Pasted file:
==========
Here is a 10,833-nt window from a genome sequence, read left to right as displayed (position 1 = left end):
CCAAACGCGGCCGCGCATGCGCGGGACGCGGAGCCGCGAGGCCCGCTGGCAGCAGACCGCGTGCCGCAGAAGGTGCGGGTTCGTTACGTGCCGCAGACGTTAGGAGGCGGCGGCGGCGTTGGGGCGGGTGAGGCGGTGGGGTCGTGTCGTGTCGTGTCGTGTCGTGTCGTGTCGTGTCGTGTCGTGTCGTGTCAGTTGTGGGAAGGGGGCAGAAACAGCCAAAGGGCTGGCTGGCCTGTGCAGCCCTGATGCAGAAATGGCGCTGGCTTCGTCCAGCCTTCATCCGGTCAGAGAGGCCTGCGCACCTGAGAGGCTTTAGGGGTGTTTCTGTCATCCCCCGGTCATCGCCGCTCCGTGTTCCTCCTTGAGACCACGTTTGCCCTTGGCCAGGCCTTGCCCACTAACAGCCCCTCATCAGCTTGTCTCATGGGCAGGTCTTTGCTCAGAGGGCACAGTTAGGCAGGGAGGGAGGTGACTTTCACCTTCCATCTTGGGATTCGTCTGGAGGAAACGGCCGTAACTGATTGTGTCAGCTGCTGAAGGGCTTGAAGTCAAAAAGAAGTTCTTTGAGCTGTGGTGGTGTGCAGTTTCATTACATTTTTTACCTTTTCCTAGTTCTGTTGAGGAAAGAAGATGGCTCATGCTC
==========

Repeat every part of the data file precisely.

Here is a 10,833-nt window from a genome sequence, read left to right as displayed (position 1 = left end):
CCAAACGCGGCCGCGCATGCGCGGGACGCGGAGCCGCGAGGCCCGCTGGCAGCAGACCGCGTGCCGCAGAAGGTGCGGGTTCGTTACGTGCCGCAGACGTTAGGAGGCGGCGGCGGCGTTGGGGCGGGTGAGGCGGTGGGGTCGTGTCGTGTCGTGTCGTGTCGTGTCGTGTCGTGTCGTGTCGTGTCGTGTCAGTTGTGGGAAGGGGGCAGAAACAGCCAAAGGGCTGGCTGGCCTGTGCAGCCCTGATGCAGAAATGGCGCTGGCTTCGTCCAGCCTTCATCCGGTCAGAGAGGCCTGCGCACCTGAGAGGCTTTAGGGGTGTTTCTGTCATCCCCCGGTCATCGCCGCTCCGTGTTCCTCCTTGAGACCACGTTTGCCCTTGGCCAGGCCTTGCCCACTAACAGCCCCTCATCAGCTTGTCTCATGGGCAGGTCTTTGCTCAGAGGGCACAGTTAGGCAGGGAGGGAGGTGACTTTCACCTTCCATCTTGGGATTCGTCTGGAGGAAACGGCCGTAACTGATTGTGTCAGCTGCTGAAGGGCTTGAAGTCAAAAAGAAGTTCTTTGAGCTGTGGTGGTGTGCAGTTTCATTACATTTTTTACCTTTTCCTAGTTCTGTTGAGGAAAGAAGATGGCTCATGCTC